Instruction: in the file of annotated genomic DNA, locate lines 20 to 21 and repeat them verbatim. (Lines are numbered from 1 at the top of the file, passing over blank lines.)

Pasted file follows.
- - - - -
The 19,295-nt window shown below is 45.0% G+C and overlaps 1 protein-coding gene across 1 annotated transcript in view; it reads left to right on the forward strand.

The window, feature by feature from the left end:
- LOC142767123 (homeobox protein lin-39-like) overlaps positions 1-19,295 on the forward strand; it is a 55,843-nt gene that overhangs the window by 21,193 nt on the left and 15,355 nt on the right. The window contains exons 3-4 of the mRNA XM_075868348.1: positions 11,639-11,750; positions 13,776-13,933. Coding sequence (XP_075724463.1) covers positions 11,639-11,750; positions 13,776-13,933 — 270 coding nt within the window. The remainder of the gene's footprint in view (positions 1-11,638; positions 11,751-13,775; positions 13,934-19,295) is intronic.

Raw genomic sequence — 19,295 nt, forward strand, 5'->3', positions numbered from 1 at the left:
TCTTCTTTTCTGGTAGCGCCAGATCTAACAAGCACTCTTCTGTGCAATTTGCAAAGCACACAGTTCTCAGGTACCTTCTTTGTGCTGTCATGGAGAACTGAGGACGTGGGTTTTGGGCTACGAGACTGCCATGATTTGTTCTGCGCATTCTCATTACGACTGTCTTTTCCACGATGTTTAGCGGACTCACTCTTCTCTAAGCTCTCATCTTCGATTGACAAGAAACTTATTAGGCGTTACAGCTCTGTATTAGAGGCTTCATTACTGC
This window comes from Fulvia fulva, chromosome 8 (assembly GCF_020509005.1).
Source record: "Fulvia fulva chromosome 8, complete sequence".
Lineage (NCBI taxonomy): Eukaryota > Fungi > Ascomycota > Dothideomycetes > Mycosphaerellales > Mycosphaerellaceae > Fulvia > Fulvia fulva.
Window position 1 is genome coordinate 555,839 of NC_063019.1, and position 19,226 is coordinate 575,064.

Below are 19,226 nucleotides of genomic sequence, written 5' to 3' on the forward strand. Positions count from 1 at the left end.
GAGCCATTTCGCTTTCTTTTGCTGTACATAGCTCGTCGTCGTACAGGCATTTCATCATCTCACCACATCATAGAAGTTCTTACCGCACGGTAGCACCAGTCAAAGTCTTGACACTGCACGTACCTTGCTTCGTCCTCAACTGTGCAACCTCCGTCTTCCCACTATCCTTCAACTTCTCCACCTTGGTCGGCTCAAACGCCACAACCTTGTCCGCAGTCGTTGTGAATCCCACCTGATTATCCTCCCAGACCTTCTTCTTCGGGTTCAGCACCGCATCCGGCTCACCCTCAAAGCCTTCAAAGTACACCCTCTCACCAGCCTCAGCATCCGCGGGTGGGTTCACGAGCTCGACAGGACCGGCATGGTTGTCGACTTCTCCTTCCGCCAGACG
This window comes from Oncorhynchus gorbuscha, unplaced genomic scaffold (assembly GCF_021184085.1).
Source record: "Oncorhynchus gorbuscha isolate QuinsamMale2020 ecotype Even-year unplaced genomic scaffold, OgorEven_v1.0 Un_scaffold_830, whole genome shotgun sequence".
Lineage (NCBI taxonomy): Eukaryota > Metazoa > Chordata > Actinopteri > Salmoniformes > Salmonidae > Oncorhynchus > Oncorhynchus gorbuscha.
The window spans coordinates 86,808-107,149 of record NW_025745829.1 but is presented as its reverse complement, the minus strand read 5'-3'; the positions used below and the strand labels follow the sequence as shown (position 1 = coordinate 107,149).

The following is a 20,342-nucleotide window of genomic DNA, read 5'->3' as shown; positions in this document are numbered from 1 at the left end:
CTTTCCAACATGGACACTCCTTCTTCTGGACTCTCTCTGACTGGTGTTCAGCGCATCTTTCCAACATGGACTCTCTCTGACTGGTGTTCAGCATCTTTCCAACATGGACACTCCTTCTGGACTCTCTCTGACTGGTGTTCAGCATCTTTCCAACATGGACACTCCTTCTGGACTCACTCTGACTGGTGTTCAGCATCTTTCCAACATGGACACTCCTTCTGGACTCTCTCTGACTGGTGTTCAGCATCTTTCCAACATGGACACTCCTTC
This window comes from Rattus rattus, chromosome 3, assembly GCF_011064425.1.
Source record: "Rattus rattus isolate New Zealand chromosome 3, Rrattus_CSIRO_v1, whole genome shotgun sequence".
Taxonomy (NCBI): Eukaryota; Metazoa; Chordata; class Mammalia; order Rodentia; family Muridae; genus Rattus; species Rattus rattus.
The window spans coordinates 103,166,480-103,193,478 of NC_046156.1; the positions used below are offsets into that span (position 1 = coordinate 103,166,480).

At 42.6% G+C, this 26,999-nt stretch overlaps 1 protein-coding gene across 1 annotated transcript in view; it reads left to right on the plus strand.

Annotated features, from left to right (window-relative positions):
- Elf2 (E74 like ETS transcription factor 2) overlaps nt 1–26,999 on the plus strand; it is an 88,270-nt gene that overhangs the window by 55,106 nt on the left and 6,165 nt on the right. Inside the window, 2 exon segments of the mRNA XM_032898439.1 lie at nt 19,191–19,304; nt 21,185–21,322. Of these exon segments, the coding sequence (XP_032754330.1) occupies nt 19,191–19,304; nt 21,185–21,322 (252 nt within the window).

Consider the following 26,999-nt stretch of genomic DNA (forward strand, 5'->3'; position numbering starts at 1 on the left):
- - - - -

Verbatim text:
Taxonomy (NCBI): Eukaryota; Metazoa; Chordata; class Mammalia; order Rodentia; family Muridae; genus Rattus; species Rattus rattus.
The window spans coordinates 103,166,480-103,193,478 of NC_046156.1; the positions used below are offsets into that span (position 1 = coordinate 103,166,480).